We all love those top n lists. You know. The hundred best film moments. The top ten places to visit in the world. So it must very tempting to sit down and list the nine most significant scientists from history (who are dead). To be fair, Mike Goldsmith doesn’t say this is what he was doing, but surely it must have been in his mind.
Given the big nine – and we’ll just keep you in suspense a moment longer – we then get to hear a bit about their biographies, about their work, and in the end what their significant contributions to science were. On the whole it works very well. Each section gives a self contained and enjoyable picture (some a little better than others), but overall you get a feel of things building. It does inevitably reinforce the model of few great geniuses changing the world, a model that is rather out of fashion these days, but given the limitations of the format that’s nearly inevitable.
So who did he choose? The obvious ones – Galileo, Newton, Faraday, Darwin and Einstein. The slightly less obvious – Aristotle, Mendel, Pasteur and Madame Curie. Most of my obvious five work well and need little comment. Einstein is the weakest, perhaps because there’s so much to cover that it seems rushed. There is also a glaring error at the start of Galileo’s chapter, when it says that Greek writings were rediscovered in the fifteenth century – it’s rather odd if this the case that the likes of Roger Bacon were studying these Greek works at university in the 1200s and writing about them at great length. But things generally go pretty well. (He does also keep alive the myth that Faraday gave his famous Ray Vibrations speech when Wheatstone ran away scared, though it has since been proved that Wheatstone wasn’t scheduled to speak that night.) But what of the others?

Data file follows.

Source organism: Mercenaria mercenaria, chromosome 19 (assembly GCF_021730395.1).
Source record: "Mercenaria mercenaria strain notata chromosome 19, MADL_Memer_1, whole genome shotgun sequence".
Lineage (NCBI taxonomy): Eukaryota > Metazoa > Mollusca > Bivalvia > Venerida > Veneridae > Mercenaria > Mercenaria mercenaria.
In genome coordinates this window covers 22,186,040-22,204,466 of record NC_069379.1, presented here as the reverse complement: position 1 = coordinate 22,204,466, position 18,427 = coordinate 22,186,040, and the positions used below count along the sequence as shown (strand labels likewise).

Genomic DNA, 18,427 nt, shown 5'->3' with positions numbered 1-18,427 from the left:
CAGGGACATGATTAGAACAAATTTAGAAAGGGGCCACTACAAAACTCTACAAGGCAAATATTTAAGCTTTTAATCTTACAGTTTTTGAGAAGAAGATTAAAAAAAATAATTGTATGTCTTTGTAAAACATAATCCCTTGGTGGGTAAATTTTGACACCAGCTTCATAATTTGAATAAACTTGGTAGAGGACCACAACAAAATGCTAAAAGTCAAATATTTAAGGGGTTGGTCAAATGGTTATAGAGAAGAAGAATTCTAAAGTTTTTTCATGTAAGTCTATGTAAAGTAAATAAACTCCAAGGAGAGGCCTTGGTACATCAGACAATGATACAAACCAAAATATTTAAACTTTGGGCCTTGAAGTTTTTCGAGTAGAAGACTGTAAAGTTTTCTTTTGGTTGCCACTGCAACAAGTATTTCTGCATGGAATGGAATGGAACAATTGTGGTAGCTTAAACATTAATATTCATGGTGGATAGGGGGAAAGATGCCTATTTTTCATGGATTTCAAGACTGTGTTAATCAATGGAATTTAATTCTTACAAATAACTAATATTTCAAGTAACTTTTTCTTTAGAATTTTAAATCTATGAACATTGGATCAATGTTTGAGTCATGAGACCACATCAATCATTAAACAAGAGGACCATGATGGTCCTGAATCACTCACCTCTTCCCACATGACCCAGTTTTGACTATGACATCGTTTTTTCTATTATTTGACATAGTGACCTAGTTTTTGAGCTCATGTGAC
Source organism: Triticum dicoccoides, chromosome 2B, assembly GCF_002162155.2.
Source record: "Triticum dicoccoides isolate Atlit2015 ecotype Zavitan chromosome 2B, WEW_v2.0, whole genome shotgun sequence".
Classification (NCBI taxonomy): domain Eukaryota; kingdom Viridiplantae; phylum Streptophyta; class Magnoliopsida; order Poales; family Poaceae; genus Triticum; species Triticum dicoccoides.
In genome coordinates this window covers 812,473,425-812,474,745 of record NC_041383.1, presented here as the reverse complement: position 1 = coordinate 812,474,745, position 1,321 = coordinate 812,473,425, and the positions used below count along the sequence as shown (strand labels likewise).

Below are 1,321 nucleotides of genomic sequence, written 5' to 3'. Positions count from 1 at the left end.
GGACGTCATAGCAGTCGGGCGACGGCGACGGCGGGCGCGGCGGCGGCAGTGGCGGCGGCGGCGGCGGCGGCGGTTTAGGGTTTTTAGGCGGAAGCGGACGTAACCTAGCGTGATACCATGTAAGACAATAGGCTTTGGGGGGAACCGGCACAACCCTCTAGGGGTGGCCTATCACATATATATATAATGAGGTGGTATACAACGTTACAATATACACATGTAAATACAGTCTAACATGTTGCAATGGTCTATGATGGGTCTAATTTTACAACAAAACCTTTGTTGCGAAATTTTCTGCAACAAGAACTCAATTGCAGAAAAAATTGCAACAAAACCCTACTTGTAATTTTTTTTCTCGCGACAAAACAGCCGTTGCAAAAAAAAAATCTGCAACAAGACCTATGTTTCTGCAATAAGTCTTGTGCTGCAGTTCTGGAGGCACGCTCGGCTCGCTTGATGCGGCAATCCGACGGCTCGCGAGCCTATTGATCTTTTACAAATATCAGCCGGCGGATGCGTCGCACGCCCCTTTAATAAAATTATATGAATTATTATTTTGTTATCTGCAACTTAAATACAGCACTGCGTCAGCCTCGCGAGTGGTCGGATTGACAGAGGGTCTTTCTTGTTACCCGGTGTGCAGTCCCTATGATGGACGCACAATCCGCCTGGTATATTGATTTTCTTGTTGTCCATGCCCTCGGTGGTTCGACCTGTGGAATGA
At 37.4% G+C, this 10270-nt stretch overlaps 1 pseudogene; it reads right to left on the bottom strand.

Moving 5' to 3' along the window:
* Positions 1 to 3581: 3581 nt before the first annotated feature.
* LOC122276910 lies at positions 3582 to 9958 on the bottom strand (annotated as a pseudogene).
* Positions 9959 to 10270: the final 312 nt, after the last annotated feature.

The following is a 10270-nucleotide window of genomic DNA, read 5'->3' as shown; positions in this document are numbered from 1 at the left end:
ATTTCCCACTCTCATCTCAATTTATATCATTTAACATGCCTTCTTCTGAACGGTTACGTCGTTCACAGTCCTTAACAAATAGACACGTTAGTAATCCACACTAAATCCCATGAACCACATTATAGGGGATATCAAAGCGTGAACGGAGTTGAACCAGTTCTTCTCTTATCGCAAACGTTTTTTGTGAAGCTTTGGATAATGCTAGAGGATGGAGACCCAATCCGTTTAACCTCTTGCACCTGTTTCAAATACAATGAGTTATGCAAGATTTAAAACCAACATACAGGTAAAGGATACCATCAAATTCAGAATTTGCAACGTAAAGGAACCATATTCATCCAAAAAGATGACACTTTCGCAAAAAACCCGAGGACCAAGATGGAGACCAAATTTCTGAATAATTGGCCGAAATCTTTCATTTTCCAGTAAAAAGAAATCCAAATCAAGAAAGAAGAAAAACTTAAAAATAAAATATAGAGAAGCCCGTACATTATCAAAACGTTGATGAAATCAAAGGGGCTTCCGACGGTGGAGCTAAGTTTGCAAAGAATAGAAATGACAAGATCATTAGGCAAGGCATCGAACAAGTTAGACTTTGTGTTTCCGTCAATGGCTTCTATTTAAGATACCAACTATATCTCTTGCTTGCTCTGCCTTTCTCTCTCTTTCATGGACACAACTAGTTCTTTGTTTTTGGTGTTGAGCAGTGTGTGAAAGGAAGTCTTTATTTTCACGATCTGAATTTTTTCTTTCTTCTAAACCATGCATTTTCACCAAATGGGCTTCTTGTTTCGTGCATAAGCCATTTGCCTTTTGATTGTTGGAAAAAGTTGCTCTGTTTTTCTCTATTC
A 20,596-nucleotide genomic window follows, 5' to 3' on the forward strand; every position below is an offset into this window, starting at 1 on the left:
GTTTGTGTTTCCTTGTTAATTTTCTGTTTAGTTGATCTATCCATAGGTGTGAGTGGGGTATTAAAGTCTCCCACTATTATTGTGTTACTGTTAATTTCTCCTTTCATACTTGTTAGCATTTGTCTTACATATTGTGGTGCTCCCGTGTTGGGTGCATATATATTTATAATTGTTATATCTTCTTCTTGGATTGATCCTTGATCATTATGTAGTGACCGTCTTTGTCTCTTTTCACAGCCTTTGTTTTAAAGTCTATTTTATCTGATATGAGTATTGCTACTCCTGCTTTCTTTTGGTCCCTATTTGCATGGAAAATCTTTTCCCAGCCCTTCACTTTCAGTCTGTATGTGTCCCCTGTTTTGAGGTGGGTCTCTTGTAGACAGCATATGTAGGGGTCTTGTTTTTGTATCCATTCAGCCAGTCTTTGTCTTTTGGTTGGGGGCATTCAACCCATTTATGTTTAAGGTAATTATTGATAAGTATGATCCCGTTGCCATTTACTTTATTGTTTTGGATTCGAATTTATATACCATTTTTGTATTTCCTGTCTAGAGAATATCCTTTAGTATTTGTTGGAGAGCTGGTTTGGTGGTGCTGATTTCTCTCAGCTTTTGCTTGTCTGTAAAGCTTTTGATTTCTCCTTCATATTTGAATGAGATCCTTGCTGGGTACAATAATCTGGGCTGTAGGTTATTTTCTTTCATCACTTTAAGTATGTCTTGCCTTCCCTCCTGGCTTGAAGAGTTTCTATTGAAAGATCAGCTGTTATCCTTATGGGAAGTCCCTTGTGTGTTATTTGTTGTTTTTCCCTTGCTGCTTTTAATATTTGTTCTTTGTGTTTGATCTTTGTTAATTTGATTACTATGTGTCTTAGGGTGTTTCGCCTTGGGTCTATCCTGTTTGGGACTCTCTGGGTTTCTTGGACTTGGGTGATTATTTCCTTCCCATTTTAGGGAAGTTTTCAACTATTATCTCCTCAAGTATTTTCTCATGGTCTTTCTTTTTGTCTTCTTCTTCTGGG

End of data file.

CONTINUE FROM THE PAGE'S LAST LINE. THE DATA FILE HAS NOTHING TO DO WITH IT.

At first sight, Aristotle is an odd choice, as he has often been blamed for holding science back for nearly 2,000 years. But Goldsmith uses Aristotle rather as an example of the Greek move away from myth and guesswork to a more logical approach of trying to work out how the world worked. Some might suggest that Archimedes would have been a better choice, because most of his stuff was right, where Aristotle was almost entirely wrong, but that would be unfair. Pasteur makes a lot of sense, not only for the microbial work but a surprise contribution to crystallography – and anyway he was such an odious character it makes sense. Curie, realistically, is probably there because otherwise there wouldn’t be a woman. That leaves Mendel, perhaps the oddest of the choices, in that his work, while extremely important, covered much less ground than the others. We could all suggest, I suspect, half a dozen replacements (let’s start with Maxwell and Feynman)… but then that’s the fun of it all.
One other slightly worrying feature is that the book has an unusually strong anti-religious subtext. While it’s certainly true that religion has got in the way of science over the years (Galileo would hardly disagree), Goldsmith’s repeated comments verge on the obsessive and are in the end a gross oversimplification.
However, luckily this negative strand doesn’t impact highly on the value of the content, and because this works very well, keeps the pages turning and manages to provide a good view of these remarkable people in a very tight space, this book is still deserving of its four stars.
Review by Brian Clegg